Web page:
|Department of Public Information • News and Media Division • New York|
UNION FOR MEDITERRANEAN SHOULD BECOME UNITED NATIONS VIBRANT PARTNER IN MANY AREAS,
SECRETARY-GENERAL SAYS AT CLOSING OF LAUNCH OF NEW INITIATIVE
Following is the text of UN Secretary-General Ban Ki-moon’s closing remarks at the launch of the Union for the Mediterranean, in Paris on 13 July:
We had a very constructive and stimulating debate today, which brought out the special role played by the Mediterranean at the strategic, historical, cultural, commercial and political levels.
I firmly believe that this special role can afford us the necessary impetus to achieve progress in the fundamental political objectives of the advent of a just, lasting and comprehensive peace in the Middle East; an end to the occupation which began in 1967; the establishment of a sovereign, viable, contiguous and democratic Palestinian State; the settlement of the problems associated with the Israeli-Syrian component; and the continuation of efforts for the consolidation of the stability and sovereignty of Lebanon.
The coming months will prove crucial on all these fronts. In fact, I believe several strands now exist, which, if pursued with determination, can prove mutually reinforcing and carry the peace process forward. In this context, the Israeli-Palestinian negotiations launched in Annapolis remain especially critical. I commend the commitment of the parties to these talks, which are now entering their crucial phase.
There has also been welcome improvement in the conditions in the West Bank. More progress is urgently required on an Israeli settlement freeze, on easing of closures, on donor support for the budget of the Palestinian Authority and on continued security efforts by the Palestinian Authority.
Similarly, Gaza and southern Israel are enjoying a welcome and desperately needed calm due to Egypt’s efforts. But this truce is tenuous and the humanitarian conditions in Gaza remain unacceptable. It is, therefore, crucial that the parties also increase the flow of supplies from Israel into Gaza.
We must simultaneously work towards an orderly and sustainable reopening of all border crossings under the legitimate Palestinian Authority. President [Mahmoud] Abbas has called for Palestinian dialogue, supported by the Arab League, to negotiate the implementation of the Yemeni initiative. His careful efforts to prepare a process for the reunification of Gaza and the West Bank within the framework of the legitimate Palestinian Authority need our support.
The opening of indirect negotiations between Israel and Syria with Turkish facilitation represents another important yet fragile development. These talks must now be actively encouraged and supported by the entire international community.
I also welcome President [Bashar al-] Assad’s intention to initiate diplomatic relations with Lebanon. I encourage him to do so as soon as possible. The formation of a national unity Government was just announced on 11 July. This announcement builds on the agreement reached earlier in Doha with the support of Qatar and the League of Arab States.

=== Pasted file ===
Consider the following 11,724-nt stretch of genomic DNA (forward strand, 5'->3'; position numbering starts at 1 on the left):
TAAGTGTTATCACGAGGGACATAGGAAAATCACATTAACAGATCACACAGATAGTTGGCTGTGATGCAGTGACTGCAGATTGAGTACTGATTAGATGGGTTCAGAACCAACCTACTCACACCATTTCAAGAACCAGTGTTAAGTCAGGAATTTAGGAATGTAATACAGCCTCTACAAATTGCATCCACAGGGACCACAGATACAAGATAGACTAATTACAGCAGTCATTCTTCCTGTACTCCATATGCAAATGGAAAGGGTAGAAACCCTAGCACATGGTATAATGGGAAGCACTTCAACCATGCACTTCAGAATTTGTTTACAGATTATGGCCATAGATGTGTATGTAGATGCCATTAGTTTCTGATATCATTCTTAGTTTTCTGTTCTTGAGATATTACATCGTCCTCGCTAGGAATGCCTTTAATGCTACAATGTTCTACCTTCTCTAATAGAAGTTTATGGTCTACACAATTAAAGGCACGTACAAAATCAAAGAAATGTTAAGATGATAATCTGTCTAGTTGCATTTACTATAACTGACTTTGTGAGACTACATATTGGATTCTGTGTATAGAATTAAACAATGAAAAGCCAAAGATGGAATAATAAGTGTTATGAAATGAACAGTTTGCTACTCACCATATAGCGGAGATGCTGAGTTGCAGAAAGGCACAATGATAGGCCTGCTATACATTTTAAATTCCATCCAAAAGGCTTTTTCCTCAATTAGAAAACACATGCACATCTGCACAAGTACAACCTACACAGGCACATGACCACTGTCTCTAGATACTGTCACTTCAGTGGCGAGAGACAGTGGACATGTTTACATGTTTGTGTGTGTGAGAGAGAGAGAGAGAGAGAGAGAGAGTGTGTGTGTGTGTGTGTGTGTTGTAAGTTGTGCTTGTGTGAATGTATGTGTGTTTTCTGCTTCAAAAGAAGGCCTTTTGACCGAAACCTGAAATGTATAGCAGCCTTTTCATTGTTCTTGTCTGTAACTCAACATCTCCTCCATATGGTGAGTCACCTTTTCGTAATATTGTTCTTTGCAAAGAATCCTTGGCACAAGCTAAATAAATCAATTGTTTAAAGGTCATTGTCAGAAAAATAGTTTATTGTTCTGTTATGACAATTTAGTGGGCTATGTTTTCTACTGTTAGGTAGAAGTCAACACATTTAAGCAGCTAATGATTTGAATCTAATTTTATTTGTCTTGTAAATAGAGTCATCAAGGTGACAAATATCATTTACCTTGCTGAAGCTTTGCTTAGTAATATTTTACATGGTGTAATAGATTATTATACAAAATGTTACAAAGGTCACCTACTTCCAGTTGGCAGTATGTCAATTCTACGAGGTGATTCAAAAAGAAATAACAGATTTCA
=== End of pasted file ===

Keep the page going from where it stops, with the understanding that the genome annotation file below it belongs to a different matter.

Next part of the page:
I am also hopeful that these positive developments can help in the implementation of Security Council resolution 1701 (2006), and lead to a longer-term political solution between Lebanon and Israel. But for now, I welcome the commitment of Lebanon and Israel to the cessation of hostilities that has brought an important and much needed stability to the south of Lebanon.
Finally, there is also welcome news to report from Cyprus, where President [Dimitris] Christofias, the Greek Cypriot leader, and Mr. [Mehmet Ali] Talat, the Turkish Cypriot leader, have made significant and courageous overtures in recent months. The United Nations strongly supports their efforts, and there is great expectation across the international community that a settlement will be reached. I am fully committed to helping the two sides move forward smoothly and expeditiously to the formal talks.
These developments -- between Israel and Palestine, Syria and Israel, or within Lebanon and Cyprus -- are all extremely welcome. But they remain extremely fragile. As countries of the region, as well as friends and neighbours of all the parties, you all need to play and an active role in these quests for peace.
Fortunately, the new Union for the Mediterranean is well timed to help you all shoulder this collective responsibility. But this initiative also has the potential to deliver on a much wider agenda. I believe this far-reaching multilateral initiative can work to address the complex transborder issues the region faces and provide a framework for the pooling of resources and the development of collective action.
And I hope the Union will become a vibrant partner of the entire United Nations family, across the range of the Union’s areas of focus -- from energy and environment to security cooperation, education and science.
United Nations funds, programmes and agencies have expertise in all these areas and stand ready to support your efforts.
I should like to conclude with a word of thanks. As you know, the Mediterranean region has long been a focus of United Nations peacekeeping efforts. I am grateful to all the Governments represented here which are supporting these efforts and contributing to them.
I am particularly proud that several of our peacekeepers will take part in the 14 July parade tomorrow, on the Champs Elysées.
I thank you all for having made possible this interesting and inspiring exchange of views and I join you in welcoming the launching of the Union for the Mediterranean.
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